By Barbara Samuels
AR Reading Level 2.9; 0.5 points
Available from Amazon.com
Summary: Dolores is a cat lover and recognized by her classmates as an expert. Then Hillary comes to class. With her Siamese cat and awesome cat projects, she steals all Dolores’s thunder. Dolores tries to make her cat cool, and her sister tells her “Let Duncan be Duncan.” Eventually, Duncan saves the day when Hillary’s cat gets stuck in a King Tut cat maze.
Activities: This book is a good Read-Aloud for grades K-1 and an independent read for grades 2-4. The messages of self acceptance and realizing a rival can be a friend are valuable. The book is excellent for predicting: the resolution makes sense, but it isn’t obvious and kids will keep guessing until the end.
One major benefit of reading aloud is introducing your child to new vocabulary. The vocabulary we use in everyday conversation is small compared to the number of words in English language. Everyday conversation is not enough to give your child a sophisticated vocabulary.
When you choose stories to read with your child, consider reading the stories that are above your child’s reading level. Your child can listen at a much higher level than she can read herself. By reading aloud from more difficult books, you expose your child to new vocabulary words.
How you address new vocabulary and the story isn’t as important as the reading aloud itself. You can stop the story briefly to explain a word. You can keep reading and let your child determine the meaning from context. You can teach your child to ask questions for clarification of vocabulary words.
Some examples of higher-level Read-Alouds:
Kindergartners will enjoy Ramona the Pest, Beverly Cleary’s chapter book about a spunky kindergartner. (AR level 5.1, 4 points)
First through third graders will enjoy listening to the Harry Potter series, which is probably above their grade level. (AR level 5.5 and up, 12-44 points each)
Fourth grade students and up may not be able to read Tom Sawyer for themselves, but they will enjoy hearing about his exploits. (AR level 8.1, 12 points)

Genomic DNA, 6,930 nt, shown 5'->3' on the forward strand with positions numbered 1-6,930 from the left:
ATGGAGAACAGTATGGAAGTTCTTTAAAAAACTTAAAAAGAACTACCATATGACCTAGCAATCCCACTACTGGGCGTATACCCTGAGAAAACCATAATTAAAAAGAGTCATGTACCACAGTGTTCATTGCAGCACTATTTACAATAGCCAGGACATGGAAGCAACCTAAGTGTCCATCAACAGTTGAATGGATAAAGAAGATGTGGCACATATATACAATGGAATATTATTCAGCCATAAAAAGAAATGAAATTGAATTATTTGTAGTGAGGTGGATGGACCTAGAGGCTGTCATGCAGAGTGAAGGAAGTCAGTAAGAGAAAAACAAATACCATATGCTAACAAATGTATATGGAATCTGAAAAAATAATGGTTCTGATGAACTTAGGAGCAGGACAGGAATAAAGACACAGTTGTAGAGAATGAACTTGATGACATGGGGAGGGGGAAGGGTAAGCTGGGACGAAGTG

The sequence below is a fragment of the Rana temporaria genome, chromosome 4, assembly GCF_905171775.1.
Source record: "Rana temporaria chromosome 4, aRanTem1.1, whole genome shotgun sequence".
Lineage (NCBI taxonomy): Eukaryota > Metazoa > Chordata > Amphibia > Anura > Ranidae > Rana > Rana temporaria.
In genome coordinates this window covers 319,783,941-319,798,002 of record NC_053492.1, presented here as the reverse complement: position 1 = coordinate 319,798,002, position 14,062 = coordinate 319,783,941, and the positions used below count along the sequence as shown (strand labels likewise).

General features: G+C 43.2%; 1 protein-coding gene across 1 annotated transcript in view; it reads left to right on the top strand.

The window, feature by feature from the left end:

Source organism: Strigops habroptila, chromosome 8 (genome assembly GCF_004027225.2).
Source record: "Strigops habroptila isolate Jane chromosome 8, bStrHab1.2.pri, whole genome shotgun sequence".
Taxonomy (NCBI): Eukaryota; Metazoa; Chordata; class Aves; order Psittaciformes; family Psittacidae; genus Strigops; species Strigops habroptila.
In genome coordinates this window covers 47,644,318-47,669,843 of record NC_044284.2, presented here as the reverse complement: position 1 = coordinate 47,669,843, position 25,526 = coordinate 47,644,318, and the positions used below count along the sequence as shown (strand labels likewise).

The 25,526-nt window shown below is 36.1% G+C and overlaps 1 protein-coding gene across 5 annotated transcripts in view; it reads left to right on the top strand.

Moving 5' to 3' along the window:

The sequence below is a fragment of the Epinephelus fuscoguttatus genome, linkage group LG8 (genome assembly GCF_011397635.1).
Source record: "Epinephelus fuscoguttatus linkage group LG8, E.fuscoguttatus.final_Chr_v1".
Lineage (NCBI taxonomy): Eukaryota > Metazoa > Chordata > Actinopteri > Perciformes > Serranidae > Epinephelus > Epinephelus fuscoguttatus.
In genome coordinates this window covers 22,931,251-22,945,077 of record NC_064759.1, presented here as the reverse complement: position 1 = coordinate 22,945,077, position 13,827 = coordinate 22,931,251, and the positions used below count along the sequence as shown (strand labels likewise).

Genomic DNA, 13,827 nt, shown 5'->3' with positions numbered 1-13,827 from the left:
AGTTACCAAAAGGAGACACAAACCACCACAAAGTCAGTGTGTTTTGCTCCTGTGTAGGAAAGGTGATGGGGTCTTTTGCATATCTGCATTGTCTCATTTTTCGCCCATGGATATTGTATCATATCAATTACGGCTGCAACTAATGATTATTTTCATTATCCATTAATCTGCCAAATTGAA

Many elementary classrooms can become cold on any given day, even when it’s hot outside. Sometimes air-conditioning gets chilly. Floors can be cold. How can kids focus on grammar when they’re shivering?
In my classroom, I have a bin stocked with a dozen frequently laundered sweatshirts. The kids love feeling cared-for, not to mention warm, when they wear the class sweatshirts. The kids love to cuddle up with the sweatshirts on a reading day, when the whole school is assigned an afternoon dedicated to reading books.
Our sweatshirt collection builds community. My students always tell the new kids about our sweatshirts right away.
In the classroom, kids don’t care about whether the sweatshirts fit. They love to curl up their knees under big sweatshirts. I stocked my bin with sweatshirts from home. I don’t stock sweatshirts with logos or images that could be offensive.
Build your own sweatshirt bin: Request donations from families or buy a few gently worn sweatshirts from from a thrift store or garage sale. Another source of sweatshirts is the school’s lost-and-found pile—minutes before the remainders are packed up for donation. (Don’t raid the lost-and-found pile without permission!)
Some teachers don’t like the Captain Underpants series by Dav Pilkey, but I think it’s great!